Naturally intrigued, I tried this out by posing a similar situation to my wife, and asked, "Why do we need joint ownership of stuff? Let's put it all in my name and you can trust me!"

I will not describe her insulting response, but I will say that this reminds me of a past conversation with Junior Mogambo Ranger (JMR) Phil S. where I took that very stance. Phil, on the other hand, would have none of it, and easily countered my argument with the fact that to trust politicians and bankers to "do the right thing" and not buy votes, or make as much profit, by creating too much money, is too much to ask, as the entire history of mankind attests, with sad story after sad, miserable story of national suffering and pandemic bankruptcy at the hands of politicians and bankers doing exactly that!

And that is why the Founding Fathers, while writing the Constitution, scratched out the part where it said "Bankers and politicians will please refrain from destroying a fiat money by over-issuance", and instead revised it to read that it was, instead, illegal to "make anything but gold and silver coin a tender in payment of debts", and for the sole reason is that it is impossible to increase the money by printing gold!

Byron W. King at Whiskey and Gunpowder <> surprisingly says that even adhering to the Constitutional requirement of gold and silver as money to achieve a stable money supply may be old-fashioned, as "Oil is now serving as the source of global monetary discipline that gold used to perform. Oil supplies are severely constrained. Dollar supplies aren't. In the era of Bretton Woods, the global monetary system followed the golden rule: 'He who has the gold makes the rules.' But today, the 'rule of crude' dominates."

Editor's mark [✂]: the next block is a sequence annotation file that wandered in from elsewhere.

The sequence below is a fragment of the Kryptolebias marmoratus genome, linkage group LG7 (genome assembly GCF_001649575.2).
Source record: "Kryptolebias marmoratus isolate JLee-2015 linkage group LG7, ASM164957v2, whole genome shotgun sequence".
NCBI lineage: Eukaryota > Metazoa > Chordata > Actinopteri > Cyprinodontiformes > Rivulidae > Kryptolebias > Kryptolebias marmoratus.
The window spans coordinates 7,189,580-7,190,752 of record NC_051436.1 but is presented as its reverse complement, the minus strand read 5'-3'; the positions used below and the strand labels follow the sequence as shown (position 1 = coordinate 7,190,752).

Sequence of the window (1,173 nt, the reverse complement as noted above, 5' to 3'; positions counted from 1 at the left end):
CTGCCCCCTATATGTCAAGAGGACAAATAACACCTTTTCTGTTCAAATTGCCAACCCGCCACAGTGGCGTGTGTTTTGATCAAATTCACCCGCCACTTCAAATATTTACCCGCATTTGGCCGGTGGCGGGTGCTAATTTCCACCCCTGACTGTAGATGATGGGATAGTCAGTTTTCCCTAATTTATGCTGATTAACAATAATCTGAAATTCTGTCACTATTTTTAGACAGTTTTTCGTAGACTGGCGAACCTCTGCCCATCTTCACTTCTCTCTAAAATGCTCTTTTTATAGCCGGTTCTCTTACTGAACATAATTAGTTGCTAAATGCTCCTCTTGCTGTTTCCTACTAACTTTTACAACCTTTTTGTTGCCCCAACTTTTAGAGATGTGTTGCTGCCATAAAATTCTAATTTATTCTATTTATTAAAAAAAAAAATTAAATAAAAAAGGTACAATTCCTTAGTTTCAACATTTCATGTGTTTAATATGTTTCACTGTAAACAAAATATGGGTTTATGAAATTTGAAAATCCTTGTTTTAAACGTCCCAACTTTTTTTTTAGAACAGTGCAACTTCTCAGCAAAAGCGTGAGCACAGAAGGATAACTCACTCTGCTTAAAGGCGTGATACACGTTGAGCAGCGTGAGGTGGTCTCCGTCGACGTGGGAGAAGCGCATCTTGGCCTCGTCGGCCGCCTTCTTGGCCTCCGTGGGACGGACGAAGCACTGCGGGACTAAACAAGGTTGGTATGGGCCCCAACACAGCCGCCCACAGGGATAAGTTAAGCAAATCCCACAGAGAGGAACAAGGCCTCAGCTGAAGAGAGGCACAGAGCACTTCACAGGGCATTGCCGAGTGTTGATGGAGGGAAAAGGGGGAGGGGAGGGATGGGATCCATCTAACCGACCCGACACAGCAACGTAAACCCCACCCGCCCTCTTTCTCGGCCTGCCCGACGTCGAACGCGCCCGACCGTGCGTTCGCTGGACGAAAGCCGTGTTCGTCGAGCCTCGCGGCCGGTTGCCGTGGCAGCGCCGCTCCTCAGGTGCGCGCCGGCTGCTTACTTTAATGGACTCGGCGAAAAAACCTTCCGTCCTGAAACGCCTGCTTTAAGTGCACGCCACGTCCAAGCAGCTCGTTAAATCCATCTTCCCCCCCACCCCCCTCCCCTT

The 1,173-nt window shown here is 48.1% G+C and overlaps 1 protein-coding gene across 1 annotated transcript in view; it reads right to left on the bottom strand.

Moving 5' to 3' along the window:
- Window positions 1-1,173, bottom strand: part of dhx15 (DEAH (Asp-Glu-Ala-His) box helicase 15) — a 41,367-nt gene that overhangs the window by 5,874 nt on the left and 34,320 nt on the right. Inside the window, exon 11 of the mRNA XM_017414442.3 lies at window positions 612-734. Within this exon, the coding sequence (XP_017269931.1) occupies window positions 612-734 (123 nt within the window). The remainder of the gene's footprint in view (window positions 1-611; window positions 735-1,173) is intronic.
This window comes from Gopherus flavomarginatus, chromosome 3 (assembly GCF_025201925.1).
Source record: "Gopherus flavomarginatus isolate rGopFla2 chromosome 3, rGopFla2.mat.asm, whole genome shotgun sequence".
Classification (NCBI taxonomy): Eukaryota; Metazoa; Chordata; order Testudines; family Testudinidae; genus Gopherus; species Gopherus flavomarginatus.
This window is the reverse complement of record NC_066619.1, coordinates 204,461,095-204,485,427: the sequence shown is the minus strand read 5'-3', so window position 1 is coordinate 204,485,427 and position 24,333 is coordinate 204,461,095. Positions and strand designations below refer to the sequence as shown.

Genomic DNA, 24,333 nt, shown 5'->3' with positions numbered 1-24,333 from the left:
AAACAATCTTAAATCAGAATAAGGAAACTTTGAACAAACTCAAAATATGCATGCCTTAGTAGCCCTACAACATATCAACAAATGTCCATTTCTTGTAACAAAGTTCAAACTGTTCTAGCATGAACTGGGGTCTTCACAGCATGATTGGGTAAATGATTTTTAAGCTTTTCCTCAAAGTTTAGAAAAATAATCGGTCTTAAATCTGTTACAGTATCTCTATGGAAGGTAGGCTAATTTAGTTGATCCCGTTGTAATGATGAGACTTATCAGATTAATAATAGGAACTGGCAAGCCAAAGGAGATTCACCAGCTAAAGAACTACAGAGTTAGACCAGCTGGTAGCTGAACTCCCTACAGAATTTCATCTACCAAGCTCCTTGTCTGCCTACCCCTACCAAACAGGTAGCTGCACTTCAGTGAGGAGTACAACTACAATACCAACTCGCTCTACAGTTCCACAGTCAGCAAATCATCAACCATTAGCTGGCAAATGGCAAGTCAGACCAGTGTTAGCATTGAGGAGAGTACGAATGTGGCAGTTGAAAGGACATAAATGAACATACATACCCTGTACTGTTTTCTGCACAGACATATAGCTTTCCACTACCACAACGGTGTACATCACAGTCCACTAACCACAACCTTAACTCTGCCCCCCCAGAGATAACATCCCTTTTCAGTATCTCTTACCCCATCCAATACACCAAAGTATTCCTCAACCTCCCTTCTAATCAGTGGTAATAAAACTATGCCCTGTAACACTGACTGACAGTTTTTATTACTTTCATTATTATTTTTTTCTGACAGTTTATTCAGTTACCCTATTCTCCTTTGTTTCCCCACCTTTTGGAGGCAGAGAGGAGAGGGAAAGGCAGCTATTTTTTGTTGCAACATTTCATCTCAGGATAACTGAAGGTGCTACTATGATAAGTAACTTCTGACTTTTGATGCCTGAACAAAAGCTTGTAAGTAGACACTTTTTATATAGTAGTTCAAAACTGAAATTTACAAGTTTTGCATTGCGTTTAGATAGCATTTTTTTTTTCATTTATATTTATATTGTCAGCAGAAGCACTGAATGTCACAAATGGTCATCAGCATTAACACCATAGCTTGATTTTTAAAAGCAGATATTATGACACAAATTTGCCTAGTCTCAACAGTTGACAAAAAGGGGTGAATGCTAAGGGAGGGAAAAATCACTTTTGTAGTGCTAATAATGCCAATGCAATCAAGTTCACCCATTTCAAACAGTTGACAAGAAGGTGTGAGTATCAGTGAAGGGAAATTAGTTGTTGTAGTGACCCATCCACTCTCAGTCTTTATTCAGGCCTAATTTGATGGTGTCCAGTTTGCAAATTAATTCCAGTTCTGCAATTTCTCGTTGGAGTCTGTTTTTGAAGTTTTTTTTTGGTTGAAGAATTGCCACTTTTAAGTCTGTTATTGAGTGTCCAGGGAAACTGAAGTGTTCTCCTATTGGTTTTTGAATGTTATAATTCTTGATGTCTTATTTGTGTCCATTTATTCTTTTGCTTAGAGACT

So you want to know who is buying and stockpiling oil? Easy: "That's why today's oil buyers, like the late French President Charles de Gaulle, are so eager to exchange their dollars for a tangible asset. De Gaulle shipped France's dollar reserves across the Atlantic in exchange for gold bars from the vaults of Fort Knox. Today oil traders are shipping their excess dollars to the New York Mercantile Exchange in exchange for barrels of oil. The motives are identical. Only the underlying monetary asset has changed."

How interesting: Trying to preserve buying power with advanced purchases of oil! Sort of like buying gold and silver, but messier. Stick with silver and gold. You'll be glad you did, as your motives are the same as everybody else's, and nothing will preserve your buying power like precious metals! Whee!

Editor's Note: Richard Daughty is general partner and COO for Smith Consultant Group, serving the financial and medical communities, and the editor of The Mogambo Guru economic newsletter - an avocational exercise to heap disrespect on those who desperately deserve it.



Editor's Note: Richard Daughty is general partner and COO for Smith Consultant Group, serving the financial and medical communities, and the editor of The Mogambo Guru economic newsletter - an avocational exercise to heap disrespect on those who desperately deserve it.

The Mogambo Guru is quoted frequently in Barron's, The Daily Reckoning and other fine publications.